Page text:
2. (vs. 4). In this verse God went on to explain why this proverb (see verse 2) will not be used in Israel anymore. He said “Behold, all souls are mine; as the soul of the father, so also the soul of the son is mine: the soul that sinneth, it shall die.” The LORD used the word “Behold” to get the people’s attention. The phrase “all souls are mine” implies several things. First, it implies that God owns everything He created. He breathed into man “the breath of life” making him “a living soul” (see Genesis 2:7). Therefore, everyone who breathes belongs to Him. But this does not mean that everyone belongs to God spiritually, or will have eternal life. For that to happen, each person must go through Jesus Christ (see John 14:6). A second implication for the phrase “all souls are mine” is that all men stand before their Creator on an equal moral basis. God does not respect one generation, class, nation, race, or sex, above another (see Acts 10:34-35). A third implication is that no one is beyond the bounds of God’s justice. He keeps every human being under His judicial control. But so that there would be no misunderstanding, God stated that “as the soul of the father, so also the soul of the son is mine.” Every individual “soul” or person belongs to God, including every “father” and every “son.” This would also include every mother and every daughter. The main thought here is that every individual “soul” or person must give a personal account of his or her activities to the One that owns us. Believers will one day stand before Jesus and give an account of our own life, not the life of someone else (see II Corinthians 5:10). Likewise, unbelievers will stand before God at the Great White Throne judgment (see Revelation 20:11-15). To confirm individual responsibility, in the last part of this verse God emphatically declared “the soul that sinneth, it shall die.” The word “soul” does not refer to a disembodied or nonmaterial entity, for the Hebrew word used here refers to the entire person. The LORD was declaring that the person who sins will “die.” This death, according to the text, no doubt refers to physical death reserved for transgressors of the law (see Deuteronomy 30:15-20). However, Scripture also teaches that sin brings spiritual death as well (see Genesis 2:17; Romans 6:23).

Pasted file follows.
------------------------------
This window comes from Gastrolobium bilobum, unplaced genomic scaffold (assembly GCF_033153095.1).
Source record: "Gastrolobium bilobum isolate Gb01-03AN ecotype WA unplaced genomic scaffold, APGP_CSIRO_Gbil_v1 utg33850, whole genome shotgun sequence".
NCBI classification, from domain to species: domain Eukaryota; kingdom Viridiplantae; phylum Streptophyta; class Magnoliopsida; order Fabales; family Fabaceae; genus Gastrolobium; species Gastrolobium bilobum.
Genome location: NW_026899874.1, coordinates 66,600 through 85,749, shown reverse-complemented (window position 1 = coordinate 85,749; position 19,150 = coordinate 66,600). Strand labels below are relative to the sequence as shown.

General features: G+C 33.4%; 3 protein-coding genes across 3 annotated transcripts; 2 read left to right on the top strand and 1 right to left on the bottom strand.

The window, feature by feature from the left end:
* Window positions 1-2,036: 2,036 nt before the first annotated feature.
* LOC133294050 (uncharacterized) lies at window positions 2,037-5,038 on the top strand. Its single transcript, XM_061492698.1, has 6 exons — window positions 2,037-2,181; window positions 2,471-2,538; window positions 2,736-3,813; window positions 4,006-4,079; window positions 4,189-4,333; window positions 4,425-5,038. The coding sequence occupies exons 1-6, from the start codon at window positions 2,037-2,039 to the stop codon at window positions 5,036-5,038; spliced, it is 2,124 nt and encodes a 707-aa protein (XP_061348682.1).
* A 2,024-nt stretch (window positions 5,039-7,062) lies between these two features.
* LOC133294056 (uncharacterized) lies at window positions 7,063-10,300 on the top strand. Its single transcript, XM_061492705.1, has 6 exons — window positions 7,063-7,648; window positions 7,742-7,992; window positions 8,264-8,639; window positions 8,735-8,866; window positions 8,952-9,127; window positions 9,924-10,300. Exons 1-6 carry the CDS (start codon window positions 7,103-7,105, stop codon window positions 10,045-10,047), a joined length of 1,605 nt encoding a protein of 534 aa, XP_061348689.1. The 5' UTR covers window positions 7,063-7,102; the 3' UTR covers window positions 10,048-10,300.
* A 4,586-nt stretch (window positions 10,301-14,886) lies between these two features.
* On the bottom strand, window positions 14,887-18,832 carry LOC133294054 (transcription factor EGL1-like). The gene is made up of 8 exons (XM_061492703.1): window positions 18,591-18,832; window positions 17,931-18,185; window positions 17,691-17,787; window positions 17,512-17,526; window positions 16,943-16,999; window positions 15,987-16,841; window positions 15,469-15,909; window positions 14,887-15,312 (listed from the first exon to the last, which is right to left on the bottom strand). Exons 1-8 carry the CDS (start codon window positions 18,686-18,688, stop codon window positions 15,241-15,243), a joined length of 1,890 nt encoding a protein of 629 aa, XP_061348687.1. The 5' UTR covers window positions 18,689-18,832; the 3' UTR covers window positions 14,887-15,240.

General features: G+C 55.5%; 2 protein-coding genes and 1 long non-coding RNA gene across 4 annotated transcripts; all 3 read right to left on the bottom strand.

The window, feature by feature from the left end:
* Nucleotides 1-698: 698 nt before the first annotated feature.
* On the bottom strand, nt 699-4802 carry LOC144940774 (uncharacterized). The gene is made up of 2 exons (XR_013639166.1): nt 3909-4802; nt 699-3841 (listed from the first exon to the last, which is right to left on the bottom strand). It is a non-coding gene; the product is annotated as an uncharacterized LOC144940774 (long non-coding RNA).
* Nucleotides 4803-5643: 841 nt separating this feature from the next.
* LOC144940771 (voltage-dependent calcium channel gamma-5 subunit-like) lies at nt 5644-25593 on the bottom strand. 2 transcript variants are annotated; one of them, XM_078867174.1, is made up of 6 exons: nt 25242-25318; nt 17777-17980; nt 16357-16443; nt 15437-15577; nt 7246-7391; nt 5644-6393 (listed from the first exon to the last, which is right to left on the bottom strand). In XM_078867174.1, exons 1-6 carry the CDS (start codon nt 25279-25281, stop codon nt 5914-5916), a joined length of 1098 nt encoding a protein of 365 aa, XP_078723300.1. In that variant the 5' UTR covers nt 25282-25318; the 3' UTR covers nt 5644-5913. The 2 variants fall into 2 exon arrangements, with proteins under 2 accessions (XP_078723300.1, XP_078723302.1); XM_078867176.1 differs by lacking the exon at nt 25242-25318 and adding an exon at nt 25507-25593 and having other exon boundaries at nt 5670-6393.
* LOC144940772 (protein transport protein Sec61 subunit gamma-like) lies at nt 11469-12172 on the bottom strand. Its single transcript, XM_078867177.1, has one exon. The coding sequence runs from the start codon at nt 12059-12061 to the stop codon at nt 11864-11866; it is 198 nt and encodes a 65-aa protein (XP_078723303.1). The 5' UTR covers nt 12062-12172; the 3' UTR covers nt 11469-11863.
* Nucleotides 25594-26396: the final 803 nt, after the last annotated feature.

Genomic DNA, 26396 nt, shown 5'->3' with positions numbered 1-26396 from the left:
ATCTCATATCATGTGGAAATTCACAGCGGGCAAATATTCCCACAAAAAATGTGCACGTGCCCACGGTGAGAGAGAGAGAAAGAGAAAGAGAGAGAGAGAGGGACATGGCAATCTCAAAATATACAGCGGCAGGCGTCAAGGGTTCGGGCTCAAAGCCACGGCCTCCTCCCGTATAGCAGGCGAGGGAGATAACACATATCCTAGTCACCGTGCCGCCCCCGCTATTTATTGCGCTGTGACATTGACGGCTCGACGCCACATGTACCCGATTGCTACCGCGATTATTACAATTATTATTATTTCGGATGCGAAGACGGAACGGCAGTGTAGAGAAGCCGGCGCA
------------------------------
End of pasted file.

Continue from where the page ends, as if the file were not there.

Note: It is true that one generation’s sins often have an effect on the following generations. However, it is also true that God does not punish children for what their parents have done. God punishes individuals, not family lines.
IV. GOD’S EXAMPLE OF A RIGHTEOUS MAN (Ezekiel 18:5-9)
A. The just or godly man avoids defilement (Ezekiel 18:5-6). The LORD now explained more fully how the principle of individual responsibility and punishment worked. He called attention to three consecutive generations and the outcomes of their individual lives: a lawful or righteous man (see verses 5-9), his wicked son (see verses 10-13) and his righteous grandson in verses 14-18 which are not part of our printed lesson.
1. (vs. 5). In this verse, God began by saying “But if a man be just, and do that which is lawful and right.” The LORD began by giving an illustration of what happens to a hypothetical man who was “just,” meaning he did what was “lawful and right” before God. No one stands before God absolutely perfect, but he or she can stand before Him spiritually mature and having dealt with sin.